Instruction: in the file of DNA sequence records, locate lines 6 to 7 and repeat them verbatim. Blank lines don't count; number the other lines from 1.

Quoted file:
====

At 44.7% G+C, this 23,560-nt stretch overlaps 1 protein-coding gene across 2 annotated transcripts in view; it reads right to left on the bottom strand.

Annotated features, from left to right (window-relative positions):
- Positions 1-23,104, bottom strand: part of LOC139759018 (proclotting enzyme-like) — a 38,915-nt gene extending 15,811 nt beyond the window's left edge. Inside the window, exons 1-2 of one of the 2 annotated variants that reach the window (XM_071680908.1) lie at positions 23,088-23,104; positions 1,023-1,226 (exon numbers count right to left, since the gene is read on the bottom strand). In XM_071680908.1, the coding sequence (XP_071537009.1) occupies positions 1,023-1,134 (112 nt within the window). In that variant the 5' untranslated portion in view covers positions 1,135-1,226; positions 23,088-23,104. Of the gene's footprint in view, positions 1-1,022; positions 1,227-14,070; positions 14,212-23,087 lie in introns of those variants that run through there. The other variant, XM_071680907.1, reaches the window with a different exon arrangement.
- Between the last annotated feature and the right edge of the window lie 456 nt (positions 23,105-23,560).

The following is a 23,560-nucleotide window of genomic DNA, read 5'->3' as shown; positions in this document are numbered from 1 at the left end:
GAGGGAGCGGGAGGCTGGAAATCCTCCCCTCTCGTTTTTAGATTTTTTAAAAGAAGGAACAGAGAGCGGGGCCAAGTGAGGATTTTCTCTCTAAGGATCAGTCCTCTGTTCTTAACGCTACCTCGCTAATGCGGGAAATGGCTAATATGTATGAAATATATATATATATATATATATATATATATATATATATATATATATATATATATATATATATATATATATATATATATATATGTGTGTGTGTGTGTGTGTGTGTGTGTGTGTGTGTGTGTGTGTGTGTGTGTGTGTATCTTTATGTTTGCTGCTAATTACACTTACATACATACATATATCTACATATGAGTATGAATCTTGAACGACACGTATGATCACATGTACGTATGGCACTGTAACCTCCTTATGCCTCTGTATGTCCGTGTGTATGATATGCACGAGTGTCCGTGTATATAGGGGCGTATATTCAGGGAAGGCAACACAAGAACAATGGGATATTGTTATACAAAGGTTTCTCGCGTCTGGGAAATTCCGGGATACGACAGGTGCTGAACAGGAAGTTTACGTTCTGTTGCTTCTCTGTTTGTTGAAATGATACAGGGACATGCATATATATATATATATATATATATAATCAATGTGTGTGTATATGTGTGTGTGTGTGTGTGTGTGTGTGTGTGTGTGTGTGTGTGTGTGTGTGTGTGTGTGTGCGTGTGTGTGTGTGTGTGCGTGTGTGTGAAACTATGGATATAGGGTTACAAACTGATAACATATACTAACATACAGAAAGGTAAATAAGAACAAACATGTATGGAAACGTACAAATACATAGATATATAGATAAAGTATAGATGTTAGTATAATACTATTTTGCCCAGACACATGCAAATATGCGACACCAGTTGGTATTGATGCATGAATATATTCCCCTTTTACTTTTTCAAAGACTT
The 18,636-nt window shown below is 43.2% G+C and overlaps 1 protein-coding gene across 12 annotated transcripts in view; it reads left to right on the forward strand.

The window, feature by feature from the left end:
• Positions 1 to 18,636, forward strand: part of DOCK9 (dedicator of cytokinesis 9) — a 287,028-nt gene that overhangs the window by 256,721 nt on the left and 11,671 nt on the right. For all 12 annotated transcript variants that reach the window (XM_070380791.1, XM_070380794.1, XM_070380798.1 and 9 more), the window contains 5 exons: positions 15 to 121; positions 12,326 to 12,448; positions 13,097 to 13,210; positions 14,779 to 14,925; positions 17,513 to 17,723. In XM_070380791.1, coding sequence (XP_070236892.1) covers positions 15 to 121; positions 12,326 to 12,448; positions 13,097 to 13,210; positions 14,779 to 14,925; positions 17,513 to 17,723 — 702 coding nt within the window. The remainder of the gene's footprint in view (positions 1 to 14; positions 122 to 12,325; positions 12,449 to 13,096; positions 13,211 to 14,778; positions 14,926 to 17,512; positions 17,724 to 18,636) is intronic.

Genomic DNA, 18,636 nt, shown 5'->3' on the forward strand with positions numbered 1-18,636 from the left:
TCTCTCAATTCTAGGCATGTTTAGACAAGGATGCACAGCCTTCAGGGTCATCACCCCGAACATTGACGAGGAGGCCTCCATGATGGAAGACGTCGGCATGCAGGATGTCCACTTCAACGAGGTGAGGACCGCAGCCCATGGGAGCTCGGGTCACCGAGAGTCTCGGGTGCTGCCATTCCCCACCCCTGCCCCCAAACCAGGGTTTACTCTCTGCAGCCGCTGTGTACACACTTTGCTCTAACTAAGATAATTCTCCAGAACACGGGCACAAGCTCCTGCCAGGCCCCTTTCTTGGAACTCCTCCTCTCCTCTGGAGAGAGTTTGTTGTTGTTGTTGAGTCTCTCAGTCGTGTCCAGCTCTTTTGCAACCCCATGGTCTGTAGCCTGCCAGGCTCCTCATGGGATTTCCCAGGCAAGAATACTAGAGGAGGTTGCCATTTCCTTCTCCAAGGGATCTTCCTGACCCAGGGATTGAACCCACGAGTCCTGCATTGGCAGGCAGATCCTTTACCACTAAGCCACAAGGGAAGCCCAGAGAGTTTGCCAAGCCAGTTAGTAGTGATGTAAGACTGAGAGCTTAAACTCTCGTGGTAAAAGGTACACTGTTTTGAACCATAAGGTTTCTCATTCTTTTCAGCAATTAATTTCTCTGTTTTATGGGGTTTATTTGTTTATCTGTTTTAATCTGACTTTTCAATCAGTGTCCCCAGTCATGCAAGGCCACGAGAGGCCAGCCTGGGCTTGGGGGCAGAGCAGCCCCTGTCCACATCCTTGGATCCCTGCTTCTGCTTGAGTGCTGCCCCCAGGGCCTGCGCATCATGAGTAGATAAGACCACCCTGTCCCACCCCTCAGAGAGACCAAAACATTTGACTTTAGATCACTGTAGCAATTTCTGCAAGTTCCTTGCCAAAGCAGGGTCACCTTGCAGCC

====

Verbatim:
GAGGGAGCGGGAGGCTGGAAATCCTCCCCTCTCGTTTTTAGATTTTTTAAAAGAAGGAACAGAGAGCGGGGCCAAGTGAGGATTTTCTCTCTAAGGATCAGTCCTCTGTTCTTAACGCTACCTCGCTAATGCGGGAAATGGCTAATATGTATGAAATATATATATATATATATATATATATATATATATATATATATATATATATATATATATATATATATATATATATATATATATGTGTGTGTGTGTGTGTGTGTGTGTGTGTGTGTGTGTGTGTGTGTGTGTGTGTGTATCTTTATGTTTGCTGCTAATTACACTTACATACATACATATATCTACATATGAGTATGAATCTTGAACGACACGTATGATCACATGTACGTATGGCACTGTAACCTCCTTATGCCTCTGTATGTCCGTGTGTATGATATGCACGAGTGTCCGTGTATATAGGGGCGTATATTCAGGGAAGGCAACACAAGAACAATGGGATATTGTTATACAAAGGTTTCTCGCGTCTGGGAAATTCCGGGATACGACAGGTGCTGAACAGGAAGTTTACGTTCTGTTGCTTCTCTGTTTGTTGAAATGATACAGGGACATGCATATATATATATATATATATATATAATCAATGTGTGTGTATATGTGTGTGTGTGTGTGTGTGTGTGTGTGTGTGTGTGTGTGTGTGTGTGTGTGTGTGTGTGCGTGTGTGTGTGTGTGTGCGTGTGTGTGAAACTATGGATATAGGGTTACAAACTGATAACATATACTAACATACAGAAAGGTAAATAAGAACAAACATGTATGGAAACGTACAAATACATAGATATATAGATAAAGTATAGATGTTAGTATAATACTATTTTGCCCAGACACATGCAAATATGCGACACCAGTTGGTATTGATGCATGAATATATTCCCCTTTTACTTTTTCAAAGACTT
The 18,636-nt window shown below is 43.2% G+C and overlaps 1 protein-coding gene across 12 annotated transcripts in view; it reads left to right on the forward strand.